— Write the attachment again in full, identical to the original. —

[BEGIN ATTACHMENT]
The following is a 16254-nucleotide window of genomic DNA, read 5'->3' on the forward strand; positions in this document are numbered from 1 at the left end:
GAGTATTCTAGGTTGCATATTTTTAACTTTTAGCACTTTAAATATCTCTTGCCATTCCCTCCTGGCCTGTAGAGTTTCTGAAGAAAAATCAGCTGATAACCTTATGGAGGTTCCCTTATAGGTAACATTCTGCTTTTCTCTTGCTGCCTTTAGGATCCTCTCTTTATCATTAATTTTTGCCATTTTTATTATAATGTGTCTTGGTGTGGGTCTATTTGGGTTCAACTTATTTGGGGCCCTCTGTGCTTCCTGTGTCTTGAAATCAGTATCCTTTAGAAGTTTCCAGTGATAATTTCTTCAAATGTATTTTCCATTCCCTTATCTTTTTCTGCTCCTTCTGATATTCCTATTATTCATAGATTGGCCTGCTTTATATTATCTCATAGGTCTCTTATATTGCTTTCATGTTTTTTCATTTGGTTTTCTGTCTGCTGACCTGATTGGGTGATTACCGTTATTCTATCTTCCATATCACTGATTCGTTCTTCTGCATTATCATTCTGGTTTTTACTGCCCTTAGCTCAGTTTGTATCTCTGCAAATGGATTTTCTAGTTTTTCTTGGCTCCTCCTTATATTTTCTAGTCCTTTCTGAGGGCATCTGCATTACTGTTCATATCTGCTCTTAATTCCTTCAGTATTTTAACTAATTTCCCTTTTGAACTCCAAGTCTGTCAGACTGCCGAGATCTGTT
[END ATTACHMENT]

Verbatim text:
The following is a 16254-nucleotide window of genomic DNA, read 5'->3' on the forward strand; positions in this document are numbered from 1 at the left end:
GAGTATTCTAGGTTGCATATTTTTAACTTTTAGCACTTTAAATATCTCTTGCCATTCCCTCCTGGCCTGTAGAGTTTCTGAAGAAAAATCAGCTGATAACCTTATGGAGGTTCCCTTATAGGTAACATTCTGCTTTTCTCTTGCTGCCTTTAGGATCCTCTCTTTATCATTAATTTTTGCCATTTTTATTATAATGTGTCTTGGTGTGGGTCTATTTGGGTTCAACTTATTTGGGGCCCTCTGTGCTTCCTGTGTCTTGAAATCAGTATCCTTTAGAAGTTTCCAGTGATAATTTCTTCAAATGTATTTTCCATTCCCTTATCTTTTTCTGCTCCTTCTGATATTCCTATTATTCATAGATTGGCCTGCTTTATATTATCTCATAGGTCTCTTATATTGCTTTCATGTTTTTTCATTTGGTTTTCTGTCTGCTGACCTGATTGGGTGATTACCGTTATTCTATCTTCCATATCACTGATTCGTTCTTCTGCATTATCATTCTGGTTTTTACTGCCCTTAGCTCAGTTTGTATCTCTGCAAATGGATTTTCTAGTTTTTCTTGGCTCCTCCTTATATTTTCTAGTCCTTTCTGAGGGCATCTGCATTACTGTTCATATCTGCTCTTAATTCCTTCAGTATTTTAACTAATTTCCCTTTTGAACTCCAAGTCTGTCAGACTGCCGAGATCTGTT